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Wild at Heart: Discovering the Secret of a Man's Soul Paperback – January 3, 2006

4.2 out of 5 stars 1,757 customer reviews

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Editorial Reviews

Amazon.com Review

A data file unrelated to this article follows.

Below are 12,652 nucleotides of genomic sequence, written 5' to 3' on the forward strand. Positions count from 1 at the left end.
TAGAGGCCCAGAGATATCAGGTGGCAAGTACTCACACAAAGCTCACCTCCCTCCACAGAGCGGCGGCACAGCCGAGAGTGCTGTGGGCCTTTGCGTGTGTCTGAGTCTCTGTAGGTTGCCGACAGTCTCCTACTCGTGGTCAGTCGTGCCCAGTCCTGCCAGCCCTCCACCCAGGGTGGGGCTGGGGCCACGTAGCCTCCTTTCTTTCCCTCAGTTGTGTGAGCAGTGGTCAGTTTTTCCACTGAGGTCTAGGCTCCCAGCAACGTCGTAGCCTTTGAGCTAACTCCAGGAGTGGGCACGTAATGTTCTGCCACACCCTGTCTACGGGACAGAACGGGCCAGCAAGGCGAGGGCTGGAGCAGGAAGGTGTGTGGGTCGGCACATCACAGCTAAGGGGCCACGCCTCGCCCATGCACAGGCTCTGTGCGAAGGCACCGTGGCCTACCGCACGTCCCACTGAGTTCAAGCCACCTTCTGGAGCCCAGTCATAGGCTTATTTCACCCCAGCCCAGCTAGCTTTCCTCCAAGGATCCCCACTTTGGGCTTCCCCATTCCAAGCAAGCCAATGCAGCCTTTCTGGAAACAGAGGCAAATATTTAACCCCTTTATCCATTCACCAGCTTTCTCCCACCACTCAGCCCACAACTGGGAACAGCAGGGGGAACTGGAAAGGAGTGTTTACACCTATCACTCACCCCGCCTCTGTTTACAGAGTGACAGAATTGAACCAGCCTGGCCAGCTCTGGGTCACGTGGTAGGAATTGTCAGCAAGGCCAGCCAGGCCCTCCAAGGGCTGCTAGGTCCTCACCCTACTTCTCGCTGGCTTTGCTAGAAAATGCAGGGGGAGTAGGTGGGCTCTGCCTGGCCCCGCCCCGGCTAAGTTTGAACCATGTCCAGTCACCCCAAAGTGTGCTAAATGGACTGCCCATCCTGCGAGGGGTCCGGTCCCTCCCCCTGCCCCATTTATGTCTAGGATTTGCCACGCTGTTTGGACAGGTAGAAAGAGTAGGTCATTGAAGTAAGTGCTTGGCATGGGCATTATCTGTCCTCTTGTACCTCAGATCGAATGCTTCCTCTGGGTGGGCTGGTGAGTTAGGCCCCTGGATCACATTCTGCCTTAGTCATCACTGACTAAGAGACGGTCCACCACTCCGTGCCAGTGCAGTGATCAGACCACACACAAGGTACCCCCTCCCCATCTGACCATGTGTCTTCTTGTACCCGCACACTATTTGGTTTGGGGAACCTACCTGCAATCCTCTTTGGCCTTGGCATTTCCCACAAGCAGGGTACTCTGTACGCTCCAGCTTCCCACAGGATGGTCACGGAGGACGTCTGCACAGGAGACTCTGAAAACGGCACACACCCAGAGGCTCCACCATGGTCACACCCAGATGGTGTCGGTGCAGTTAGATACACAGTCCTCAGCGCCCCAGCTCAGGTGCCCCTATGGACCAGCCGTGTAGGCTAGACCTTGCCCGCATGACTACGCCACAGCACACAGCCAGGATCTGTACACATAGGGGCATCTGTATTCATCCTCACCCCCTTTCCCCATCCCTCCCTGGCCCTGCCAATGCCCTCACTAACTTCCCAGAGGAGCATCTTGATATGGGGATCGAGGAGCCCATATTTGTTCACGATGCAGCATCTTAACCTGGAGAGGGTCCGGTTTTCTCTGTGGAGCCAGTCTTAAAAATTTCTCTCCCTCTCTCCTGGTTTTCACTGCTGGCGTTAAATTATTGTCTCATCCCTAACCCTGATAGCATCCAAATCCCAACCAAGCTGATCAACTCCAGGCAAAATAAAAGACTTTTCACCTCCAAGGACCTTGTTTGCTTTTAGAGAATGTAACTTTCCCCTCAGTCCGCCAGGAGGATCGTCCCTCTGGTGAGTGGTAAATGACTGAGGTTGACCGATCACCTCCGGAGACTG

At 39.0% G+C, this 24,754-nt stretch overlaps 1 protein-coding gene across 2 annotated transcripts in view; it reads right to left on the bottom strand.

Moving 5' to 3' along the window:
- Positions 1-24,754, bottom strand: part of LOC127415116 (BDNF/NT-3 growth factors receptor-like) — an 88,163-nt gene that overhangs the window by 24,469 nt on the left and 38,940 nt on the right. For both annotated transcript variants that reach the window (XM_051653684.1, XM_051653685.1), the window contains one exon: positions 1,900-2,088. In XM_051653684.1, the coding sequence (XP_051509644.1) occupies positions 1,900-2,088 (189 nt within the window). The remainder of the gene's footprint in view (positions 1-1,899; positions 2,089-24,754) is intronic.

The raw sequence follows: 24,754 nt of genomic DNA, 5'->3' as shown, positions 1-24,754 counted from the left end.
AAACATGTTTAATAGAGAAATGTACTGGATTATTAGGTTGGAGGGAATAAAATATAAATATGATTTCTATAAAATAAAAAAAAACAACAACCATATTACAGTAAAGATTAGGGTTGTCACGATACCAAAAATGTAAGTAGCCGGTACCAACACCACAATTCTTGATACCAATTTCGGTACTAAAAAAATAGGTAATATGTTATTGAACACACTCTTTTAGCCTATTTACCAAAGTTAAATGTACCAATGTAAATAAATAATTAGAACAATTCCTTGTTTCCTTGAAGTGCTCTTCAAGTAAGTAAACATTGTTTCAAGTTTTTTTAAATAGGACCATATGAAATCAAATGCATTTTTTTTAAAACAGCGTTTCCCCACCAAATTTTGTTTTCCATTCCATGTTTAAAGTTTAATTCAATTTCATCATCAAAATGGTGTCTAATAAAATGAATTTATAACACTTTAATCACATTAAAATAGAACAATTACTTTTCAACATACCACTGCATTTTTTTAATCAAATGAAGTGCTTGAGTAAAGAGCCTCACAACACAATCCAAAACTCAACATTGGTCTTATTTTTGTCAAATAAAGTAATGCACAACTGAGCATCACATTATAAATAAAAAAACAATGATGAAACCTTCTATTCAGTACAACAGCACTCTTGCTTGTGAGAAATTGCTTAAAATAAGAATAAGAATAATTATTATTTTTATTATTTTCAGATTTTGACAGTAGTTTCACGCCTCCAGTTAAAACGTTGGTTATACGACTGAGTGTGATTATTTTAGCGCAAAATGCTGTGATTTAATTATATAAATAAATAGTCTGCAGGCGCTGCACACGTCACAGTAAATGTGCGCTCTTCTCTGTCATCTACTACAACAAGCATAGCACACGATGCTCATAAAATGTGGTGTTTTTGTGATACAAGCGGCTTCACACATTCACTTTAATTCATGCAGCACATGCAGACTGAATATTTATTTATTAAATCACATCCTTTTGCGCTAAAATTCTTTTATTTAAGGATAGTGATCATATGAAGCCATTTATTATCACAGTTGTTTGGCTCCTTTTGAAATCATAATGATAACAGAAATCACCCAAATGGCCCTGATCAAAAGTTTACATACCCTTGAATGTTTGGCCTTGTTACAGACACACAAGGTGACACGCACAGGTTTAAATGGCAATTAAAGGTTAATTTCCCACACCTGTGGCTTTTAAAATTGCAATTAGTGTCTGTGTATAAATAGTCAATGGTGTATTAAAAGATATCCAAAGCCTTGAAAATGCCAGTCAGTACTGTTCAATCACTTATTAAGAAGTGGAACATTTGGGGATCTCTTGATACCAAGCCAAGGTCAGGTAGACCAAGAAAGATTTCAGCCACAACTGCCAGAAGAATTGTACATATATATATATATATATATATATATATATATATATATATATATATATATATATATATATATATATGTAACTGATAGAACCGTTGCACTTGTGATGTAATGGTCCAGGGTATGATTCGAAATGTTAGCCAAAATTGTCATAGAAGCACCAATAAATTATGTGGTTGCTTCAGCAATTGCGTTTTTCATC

If Christian men are going to change from a pitiful, wimpy bunch of "really nice guys" to men who are made in the image of God, they must reexamine their preconceptions about who God is and recover their true "wild" hearts, writes bestselling author John Eldredge in Wild at Heart: Discovering a Life of Passion, Freedom, and Adventure. Eldredge throws down the gauntlet--men are bored; they fear risk, they refuse to pay attention to their deepest desires. He challenges Christian men to return to authentic masculinity without resorting to a "macho man" mentality. Men often seek validation in venues such as work, or in the conquest of women, Eldredge observes. He urges men to take time out and come to grips with the "secret longings" of their hearts. Although the book succeeds best in its slant toward a male audience, it also strives to help women understand the implications of authentic masculinity in their relationships with men. Eldredge frames the book around his outdoor experiences and appealing anecdotes about his family, sprinkling the text with touches of humor and overlying everything with heartfelt passion. Even as he mixes eclectic ideas about masculinity from popular movies such as Braveheart with classic words from Oswald Chambers, and lyrics from the Dixie Chicks with stories from the Bible, he points to only one answer for men searching for their true wildness of heart. Writes Eldredge, "The only way to live in this adventure ... with all its danger and unpredictability and immensely high stakes ... is in an ongoing, intimate relationship with God." --Cindy Crosby --This text refers to an out of print or unavailable edition of this title.